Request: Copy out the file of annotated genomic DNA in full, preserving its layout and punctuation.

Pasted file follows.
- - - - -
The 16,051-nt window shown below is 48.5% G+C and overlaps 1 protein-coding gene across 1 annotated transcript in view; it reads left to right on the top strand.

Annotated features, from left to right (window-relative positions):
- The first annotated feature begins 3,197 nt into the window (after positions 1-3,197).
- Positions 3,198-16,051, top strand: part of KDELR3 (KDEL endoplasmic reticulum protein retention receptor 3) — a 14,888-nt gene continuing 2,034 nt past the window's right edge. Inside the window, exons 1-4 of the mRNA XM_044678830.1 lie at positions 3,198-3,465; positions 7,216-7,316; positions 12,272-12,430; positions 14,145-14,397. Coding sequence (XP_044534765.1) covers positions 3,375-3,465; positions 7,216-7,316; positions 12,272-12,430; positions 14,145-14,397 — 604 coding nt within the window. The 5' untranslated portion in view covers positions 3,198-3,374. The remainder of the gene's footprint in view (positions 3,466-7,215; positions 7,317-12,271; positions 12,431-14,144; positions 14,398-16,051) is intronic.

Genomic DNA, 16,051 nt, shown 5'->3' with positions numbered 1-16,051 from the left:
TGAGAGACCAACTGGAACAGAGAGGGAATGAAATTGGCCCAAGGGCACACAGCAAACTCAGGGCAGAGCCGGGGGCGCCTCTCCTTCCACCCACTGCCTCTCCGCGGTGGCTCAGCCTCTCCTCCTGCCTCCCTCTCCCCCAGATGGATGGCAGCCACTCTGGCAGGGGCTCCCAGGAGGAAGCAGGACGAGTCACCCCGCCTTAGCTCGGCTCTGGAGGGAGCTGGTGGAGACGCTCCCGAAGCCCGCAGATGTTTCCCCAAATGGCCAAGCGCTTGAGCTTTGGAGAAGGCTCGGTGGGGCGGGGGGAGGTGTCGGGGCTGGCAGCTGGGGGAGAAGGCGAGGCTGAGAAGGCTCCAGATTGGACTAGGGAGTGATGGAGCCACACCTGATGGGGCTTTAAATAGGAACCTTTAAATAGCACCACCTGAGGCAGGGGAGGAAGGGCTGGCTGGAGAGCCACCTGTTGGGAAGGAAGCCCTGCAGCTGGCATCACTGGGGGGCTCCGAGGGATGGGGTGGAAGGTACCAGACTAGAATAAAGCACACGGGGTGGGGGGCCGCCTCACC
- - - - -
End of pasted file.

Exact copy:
The 16,051-nt window shown below is 48.5% G+C and overlaps 1 protein-coding gene across 1 annotated transcript in view; it reads left to right on the top strand.

Annotated features, from left to right (window-relative positions):
- The first annotated feature begins 3,197 nt into the window (after positions 1-3,197).
- Positions 3,198-16,051, top strand: part of KDELR3 (KDEL endoplasmic reticulum protein retention receptor 3) — a 14,888-nt gene continuing 2,034 nt past the window's right edge. Inside the window, exons 1-4 of the mRNA XM_044678830.1 lie at positions 3,198-3,465; positions 7,216-7,316; positions 12,272-12,430; positions 14,145-14,397. Coding sequence (XP_044534765.1) covers positions 3,375-3,465; positions 7,216-7,316; positions 12,272-12,430; positions 14,145-14,397 — 604 coding nt within the window. The 5' untranslated portion in view covers positions 3,198-3,374. The remainder of the gene's footprint in view (positions 3,466-7,215; positions 7,317-12,271; positions 12,431-14,144; positions 14,398-16,051) is intronic.

Genomic DNA, 16,051 nt, shown 5'->3' with positions numbered 1-16,051 from the left:
TGAGAGACCAACTGGAACAGAGAGGGAATGAAATTGGCCCAAGGGCACACAGCAAACTCAGGGCAGAGCCGGGGGCGCCTCTCCTTCCACCCACTGCCTCTCCGCGGTGGCTCAGCCTCTCCTCCTGCCTCCCTCTCCCCCAGATGGATGGCAGCCACTCTGGCAGGGGCTCCCAGGAGGAAGCAGGACGAGTCACCCCGCCTTAGCTCGGCTCTGGAGGGAGCTGGTGGAGACGCTCCCGAAGCCCGCAGATGTTTCCCCAAATGGCCAAGCGCTTGAGCTTTGGAGAAGGCTCGGTGGGGCGGGGGGAGGTGTCGGGGCTGGCAGCTGGGGGAGAAGGCGAGGCTGAGAAGGCTCCAGATTGGACTAGGGAGTGATGGAGCCACACCTGATGGGGCTTTAAATAGGAACCTTTAAATAGCACCACCTGAGGCAGGGGAGGAAGGGCTGGCTGGAGAGCCACCTGTTGGGAAGGAAGCCCTGCAGCTGGCATCACTGGGGGGCTCCGAGGGATGGGGTGGAAGGTACCAGACTAGAATAAAGCACACGGGGTGGGGGGCCGCCTCACC